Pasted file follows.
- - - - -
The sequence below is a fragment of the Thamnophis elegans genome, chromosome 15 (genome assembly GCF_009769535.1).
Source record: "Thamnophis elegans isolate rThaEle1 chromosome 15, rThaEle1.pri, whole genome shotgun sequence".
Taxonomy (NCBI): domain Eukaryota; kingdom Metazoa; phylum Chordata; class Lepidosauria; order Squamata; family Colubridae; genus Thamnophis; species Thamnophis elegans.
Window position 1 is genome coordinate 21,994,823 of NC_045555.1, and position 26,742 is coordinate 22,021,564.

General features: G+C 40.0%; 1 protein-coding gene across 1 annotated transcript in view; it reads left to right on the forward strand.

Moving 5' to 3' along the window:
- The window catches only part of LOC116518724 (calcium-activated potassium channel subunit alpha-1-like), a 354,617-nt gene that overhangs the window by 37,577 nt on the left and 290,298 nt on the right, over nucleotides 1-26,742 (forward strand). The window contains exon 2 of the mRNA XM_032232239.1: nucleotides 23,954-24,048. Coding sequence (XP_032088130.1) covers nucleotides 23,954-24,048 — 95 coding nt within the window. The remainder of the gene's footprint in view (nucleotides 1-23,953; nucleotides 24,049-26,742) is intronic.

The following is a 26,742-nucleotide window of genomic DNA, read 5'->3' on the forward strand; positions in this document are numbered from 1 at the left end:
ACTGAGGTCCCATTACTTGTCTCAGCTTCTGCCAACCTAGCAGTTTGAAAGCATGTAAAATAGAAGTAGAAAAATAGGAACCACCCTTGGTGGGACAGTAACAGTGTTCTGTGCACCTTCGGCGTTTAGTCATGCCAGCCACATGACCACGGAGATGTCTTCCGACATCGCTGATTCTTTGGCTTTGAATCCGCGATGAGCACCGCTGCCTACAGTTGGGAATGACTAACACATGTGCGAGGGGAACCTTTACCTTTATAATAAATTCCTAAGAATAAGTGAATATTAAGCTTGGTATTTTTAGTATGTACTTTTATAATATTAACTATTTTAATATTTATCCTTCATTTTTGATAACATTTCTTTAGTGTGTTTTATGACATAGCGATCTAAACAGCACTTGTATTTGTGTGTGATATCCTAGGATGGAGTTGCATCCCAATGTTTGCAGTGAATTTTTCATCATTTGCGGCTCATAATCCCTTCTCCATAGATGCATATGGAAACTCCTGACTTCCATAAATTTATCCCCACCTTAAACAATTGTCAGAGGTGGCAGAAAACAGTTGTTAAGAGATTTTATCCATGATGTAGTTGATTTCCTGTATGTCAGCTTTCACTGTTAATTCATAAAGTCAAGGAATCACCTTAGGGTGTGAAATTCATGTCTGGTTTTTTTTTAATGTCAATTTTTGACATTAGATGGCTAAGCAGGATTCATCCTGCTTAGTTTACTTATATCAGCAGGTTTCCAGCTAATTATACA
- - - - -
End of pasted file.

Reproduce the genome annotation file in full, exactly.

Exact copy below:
The sequence below is a fragment of the Thamnophis elegans genome, chromosome 15 (genome assembly GCF_009769535.1).
Source record: "Thamnophis elegans isolate rThaEle1 chromosome 15, rThaEle1.pri, whole genome shotgun sequence".
Taxonomy (NCBI): domain Eukaryota; kingdom Metazoa; phylum Chordata; class Lepidosauria; order Squamata; family Colubridae; genus Thamnophis; species Thamnophis elegans.
Window position 1 is genome coordinate 21,994,823 of NC_045555.1, and position 26,742 is coordinate 22,021,564.

General features: G+C 40.0%; 1 protein-coding gene across 1 annotated transcript in view; it reads left to right on the forward strand.

Moving 5' to 3' along the window:
- The window catches only part of LOC116518724 (calcium-activated potassium channel subunit alpha-1-like), a 354,617-nt gene that overhangs the window by 37,577 nt on the left and 290,298 nt on the right, over nucleotides 1-26,742 (forward strand). The window contains exon 2 of the mRNA XM_032232239.1: nucleotides 23,954-24,048. Coding sequence (XP_032088130.1) covers nucleotides 23,954-24,048 — 95 coding nt within the window. The remainder of the gene's footprint in view (nucleotides 1-23,953; nucleotides 24,049-26,742) is intronic.

The following is a 26,742-nucleotide window of genomic DNA, read 5'->3' on the forward strand; positions in this document are numbered from 1 at the left end:
ACTGAGGTCCCATTACTTGTCTCAGCTTCTGCCAACCTAGCAGTTTGAAAGCATGTAAAATAGAAGTAGAAAAATAGGAACCACCCTTGGTGGGACAGTAACAGTGTTCTGTGCACCTTCGGCGTTTAGTCATGCCAGCCACATGACCACGGAGATGTCTTCCGACATCGCTGATTCTTTGGCTTTGAATCCGCGATGAGCACCGCTGCCTACAGTTGGGAATGACTAACACATGTGCGAGGGGAACCTTTACCTTTATAATAAATTCCTAAGAATAAGTGAATATTAAGCTTGGTATTTTTAGTATGTACTTTTATAATATTAACTATTTTAATATTTATCCTTCATTTTTGATAACATTTCTTTAGTGTGTTTTATGACATAGCGATCTAAACAGCACTTGTATTTGTGTGTGATATCCTAGGATGGAGTTGCATCCCAATGTTTGCAGTGAATTTTTCATCATTTGCGGCTCATAATCCCTTCTCCATAGATGCATATGGAAACTCCTGACTTCCATAAATTTATCCCCACCTTAAACAATTGTCAGAGGTGGCAGAAAACAGTTGTTAAGAGATTTTATCCATGATGTAGTTGATTTCCTGTATGTCAGCTTTCACTGTTAATTCATAAAGTCAAGGAATCACCTTAGGGTGTGAAATTCATGTCTGGTTTTTTTTTAATGTCAATTTTTGACATTAGATGGCTAAGCAGGATTCATCCTGCTTAGTTTACTTATATCAGCAGGTTTCCAGCTAATTATACA